.NET Framework 4 Client Profile: The Devil Itself!

by jmorris 7. January 2011 02:16

I am convinced that Microsoft’s decision to set the build profile of projects created with the Console Application template to “.NET 4 Client Profile” is a work of the devil itself! Why you might ask? Because it is set to this profile by default and because it will cause projects that should rightfully compile to fail, without an adequate explanation of why!

The reason this happens is because VS 2010 will allow you to reference projects and/or DLLs compiled under the “.NET 4 Framework” target, which may contain references to resources excluded by the “.NET 4 Client Profile” without complaining or warning the user. What a horrible, frustrating “feature”…

Here is a formal description from MSDN:

“The .NET Framework 4 Client Profile is a subset of the .NET Framework 4 that is optimized for client applications. It provides functionality for most client applications, including Windows Presentation Foundation (WPF), Windows Forms, Windows Communication Foundation (WCF), and ClickOnce features. This enables faster deployment and a smaller install package for applications that target the .NET Framework 4 Client Profile.”MSDN

Here is an example of a compile time error caused by this:

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The weird, confusing part is that while typing in the using statement for the namespace, intellisense will show you the namespaces and the object viewer will confirm that they exist. However, when you go to compile it will fail! Very frustrating!!!

This fix is very easy, simply right click on the project and select properties and then in the “Target Framework” dropdown, select “.NET 4 Framework” and your good to go. I am hoping that this will be fixed or changed in VS2010 SP1 that should be released soon.

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rant | Visual Studio

More VS2008 to VS2010 Blues

by jmorris 21. October 2010 09:32

I ran into another problem today while updating my VS2008 projects to VS2010. Instead of using the typical Visual Studio Conversion wizard, I wanted to refactor some of my projects into a single project so I created the projects first and then manually copied the files over changing namespaces as I went along. After creating a project for a tool that runs as a console application and moving over the file with the main() method, I got the following exception:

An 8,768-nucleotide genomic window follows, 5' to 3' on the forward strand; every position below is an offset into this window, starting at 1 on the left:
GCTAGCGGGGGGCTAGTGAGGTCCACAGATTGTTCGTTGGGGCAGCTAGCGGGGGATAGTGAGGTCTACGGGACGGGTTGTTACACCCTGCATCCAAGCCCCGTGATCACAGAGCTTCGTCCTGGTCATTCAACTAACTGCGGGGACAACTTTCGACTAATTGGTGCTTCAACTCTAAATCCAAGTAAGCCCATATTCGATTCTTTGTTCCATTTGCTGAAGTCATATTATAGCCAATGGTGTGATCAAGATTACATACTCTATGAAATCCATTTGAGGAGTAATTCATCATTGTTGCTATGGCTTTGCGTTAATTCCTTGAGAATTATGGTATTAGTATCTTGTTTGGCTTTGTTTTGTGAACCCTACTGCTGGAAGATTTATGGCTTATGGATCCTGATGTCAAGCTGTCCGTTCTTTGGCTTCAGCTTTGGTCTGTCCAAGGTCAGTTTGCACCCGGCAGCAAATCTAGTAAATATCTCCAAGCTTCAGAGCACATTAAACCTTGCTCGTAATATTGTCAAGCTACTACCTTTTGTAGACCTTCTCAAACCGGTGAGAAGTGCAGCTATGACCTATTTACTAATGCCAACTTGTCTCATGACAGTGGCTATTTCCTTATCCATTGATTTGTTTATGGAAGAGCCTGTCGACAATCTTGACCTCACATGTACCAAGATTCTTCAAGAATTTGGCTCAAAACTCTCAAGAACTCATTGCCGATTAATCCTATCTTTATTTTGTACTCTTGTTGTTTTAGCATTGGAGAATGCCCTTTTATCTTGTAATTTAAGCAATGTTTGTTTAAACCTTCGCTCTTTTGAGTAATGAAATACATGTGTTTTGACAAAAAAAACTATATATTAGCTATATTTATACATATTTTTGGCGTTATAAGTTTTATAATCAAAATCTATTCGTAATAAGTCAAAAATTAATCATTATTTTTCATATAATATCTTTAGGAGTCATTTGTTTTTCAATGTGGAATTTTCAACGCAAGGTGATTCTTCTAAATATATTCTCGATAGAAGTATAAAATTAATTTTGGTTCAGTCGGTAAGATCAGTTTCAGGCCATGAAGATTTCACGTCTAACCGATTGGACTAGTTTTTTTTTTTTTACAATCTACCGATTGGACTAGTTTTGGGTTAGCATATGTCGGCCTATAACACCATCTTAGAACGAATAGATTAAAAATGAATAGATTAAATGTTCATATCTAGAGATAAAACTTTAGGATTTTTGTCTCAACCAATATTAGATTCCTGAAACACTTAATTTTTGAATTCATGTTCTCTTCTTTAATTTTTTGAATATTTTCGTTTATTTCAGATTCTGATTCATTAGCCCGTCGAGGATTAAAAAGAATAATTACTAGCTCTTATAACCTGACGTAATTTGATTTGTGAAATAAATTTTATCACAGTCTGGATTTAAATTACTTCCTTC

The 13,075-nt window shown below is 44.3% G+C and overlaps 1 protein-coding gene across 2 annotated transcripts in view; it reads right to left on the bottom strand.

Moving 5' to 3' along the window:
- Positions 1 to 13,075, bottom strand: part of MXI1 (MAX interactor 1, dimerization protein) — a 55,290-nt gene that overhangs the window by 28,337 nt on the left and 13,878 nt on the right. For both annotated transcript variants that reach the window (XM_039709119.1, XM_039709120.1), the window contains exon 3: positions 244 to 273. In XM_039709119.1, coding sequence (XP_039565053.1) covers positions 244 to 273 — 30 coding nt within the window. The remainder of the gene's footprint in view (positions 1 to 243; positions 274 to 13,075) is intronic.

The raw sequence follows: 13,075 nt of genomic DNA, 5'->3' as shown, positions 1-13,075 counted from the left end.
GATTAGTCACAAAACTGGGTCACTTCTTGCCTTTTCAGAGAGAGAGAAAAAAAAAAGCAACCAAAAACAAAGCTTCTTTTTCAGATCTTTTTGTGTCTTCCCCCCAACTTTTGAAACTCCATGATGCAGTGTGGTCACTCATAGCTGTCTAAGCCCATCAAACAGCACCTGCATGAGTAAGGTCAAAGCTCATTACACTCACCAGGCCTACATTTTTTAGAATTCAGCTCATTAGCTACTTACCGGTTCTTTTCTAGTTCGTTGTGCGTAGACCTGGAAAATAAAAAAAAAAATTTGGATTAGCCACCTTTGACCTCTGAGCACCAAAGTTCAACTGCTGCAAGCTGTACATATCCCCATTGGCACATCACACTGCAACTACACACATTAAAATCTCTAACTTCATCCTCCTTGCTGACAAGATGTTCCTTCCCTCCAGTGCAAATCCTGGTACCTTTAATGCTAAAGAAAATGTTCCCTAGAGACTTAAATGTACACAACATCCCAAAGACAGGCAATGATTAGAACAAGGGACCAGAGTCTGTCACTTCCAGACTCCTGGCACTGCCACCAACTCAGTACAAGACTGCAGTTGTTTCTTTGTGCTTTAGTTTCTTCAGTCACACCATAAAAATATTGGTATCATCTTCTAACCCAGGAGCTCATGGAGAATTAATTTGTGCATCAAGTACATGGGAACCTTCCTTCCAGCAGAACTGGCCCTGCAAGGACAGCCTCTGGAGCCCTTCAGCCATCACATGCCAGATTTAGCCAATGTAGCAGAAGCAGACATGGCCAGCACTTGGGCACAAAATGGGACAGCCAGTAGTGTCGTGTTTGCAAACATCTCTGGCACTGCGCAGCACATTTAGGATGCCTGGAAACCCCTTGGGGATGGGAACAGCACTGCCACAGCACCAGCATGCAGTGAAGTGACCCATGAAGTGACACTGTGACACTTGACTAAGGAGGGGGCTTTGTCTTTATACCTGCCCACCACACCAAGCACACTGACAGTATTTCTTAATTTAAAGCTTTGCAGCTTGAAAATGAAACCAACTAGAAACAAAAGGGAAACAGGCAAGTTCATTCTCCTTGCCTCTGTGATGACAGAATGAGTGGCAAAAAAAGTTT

“The referenced assembly ‘D:\XXX.Prism.dll’ could not be resolved because it has a dependency on ‘System.Web.Extensions, Version=4.0.0.0, Culture=neutral, PublicKeyToken=31bf3856ad364e35’ which is not in the currently targeted framework ‘.NETFramework,Version=v4.0,Profile=Client’. Please remove references to assemblies not in the targeted framework or consider retargeting your project.    XXX.Prism.Damsole”

Whoa, kinda strange…I checked Framework Target on the Properties page and saw that it was:

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.NET Framework 4 Client Profile? What’s that? A quick google gave me the answer:

“The .NET Framework 4 Client Profile is a subset of the .NET Framework 4 that is optimized for client applications. It provides functionality for most client applications, including Windows Presentation Foundation (WPF), Windows Forms, Windows Communication Foundation (WCF), and ClickOnce features. This enables faster deployment and a smaller install package for applications that target the .NET Framework 4 Client Profile.”

-http://msdn.microsoft.com/en-us/library/cc656912.aspx

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It turns out that the project I was referencing had a reference to System.Web and since by default VS2010 sets the Target Framework for console applications to the .NET 4 Framework Client Profile, which excludes the following features:

  • ASP.NET
  • Advanced Windows Communication Foundation (WCF) functionality
  • .NET Framework Data Provider for Oracle
  • MSBuild for compiling

Resolution was simple, I just changed the Target Framework to .NET Framework Profile and all was good. It seems kind of strange that MS would default that kind of behavior when it seems to me to be more of an optimization more than anything else and can cause quit a bit of confusion.

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Visual Studio